Courage. This leadership attribute comes up in many different ways. We talk about having those fierce conversations with peers, employees and our own superiors. We talk about having the conviction to move ahead in the face of adversity. It all adds up to courage. According to the on-line Merriam Webster Dictionary:
Courage: mental or moral strength to venture, persevere, and withstand danger, fear, or difficulty.
That seems to pretty much fit what courage means to me and describes how I felt when I was having to summon courage myself. While it wasn’t an everyday occurrence, there were times in my career when I believed I had to take an unpopular stand on a project or personnel issue. It was never comfortable. I was sometimes overruled but mostly supported by my executive team when I had to make those decisions. Still, even with the support, the road was never easy. I’m thinking especially about the necessary business process changes required as we implemented a new ERP system in a high transaction business. It was not fun. But we made the changes and it has turned out for the best.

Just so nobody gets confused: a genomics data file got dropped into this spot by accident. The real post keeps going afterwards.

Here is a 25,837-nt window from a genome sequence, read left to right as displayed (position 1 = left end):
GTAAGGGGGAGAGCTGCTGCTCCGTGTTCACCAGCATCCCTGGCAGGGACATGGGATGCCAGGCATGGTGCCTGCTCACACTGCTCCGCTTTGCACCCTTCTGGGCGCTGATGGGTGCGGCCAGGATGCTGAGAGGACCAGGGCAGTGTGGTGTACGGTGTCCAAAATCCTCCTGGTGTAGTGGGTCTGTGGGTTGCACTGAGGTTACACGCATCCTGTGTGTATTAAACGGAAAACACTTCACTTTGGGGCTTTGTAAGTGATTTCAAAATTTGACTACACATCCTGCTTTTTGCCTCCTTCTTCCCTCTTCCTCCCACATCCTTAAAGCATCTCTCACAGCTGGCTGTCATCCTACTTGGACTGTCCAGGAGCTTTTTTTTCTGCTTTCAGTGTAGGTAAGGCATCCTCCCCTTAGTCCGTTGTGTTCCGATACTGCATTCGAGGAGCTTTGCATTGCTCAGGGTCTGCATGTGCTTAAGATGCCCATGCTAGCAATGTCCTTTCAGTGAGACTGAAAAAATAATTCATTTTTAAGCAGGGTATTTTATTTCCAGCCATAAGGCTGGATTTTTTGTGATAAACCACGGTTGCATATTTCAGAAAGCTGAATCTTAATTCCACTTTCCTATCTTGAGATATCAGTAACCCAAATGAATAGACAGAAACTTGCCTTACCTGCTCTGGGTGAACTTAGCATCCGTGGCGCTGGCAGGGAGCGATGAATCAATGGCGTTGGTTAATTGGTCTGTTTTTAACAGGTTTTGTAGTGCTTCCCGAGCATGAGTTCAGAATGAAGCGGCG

I like David Marquet’s definition of courage:
Courage means we choose to do the right thing, even if it may be uncomfortable. It means not just doing or saying what subordinates, peers, or superiors want to hear. It means admitting mistakes, even if ugly.
Business leaders who understand how to scale their operations know they have to build leaders at every level of their organizations. Therefore, since being courageous is part of being a leader, they make sure to consciously build admiration for courage into the organizational culture.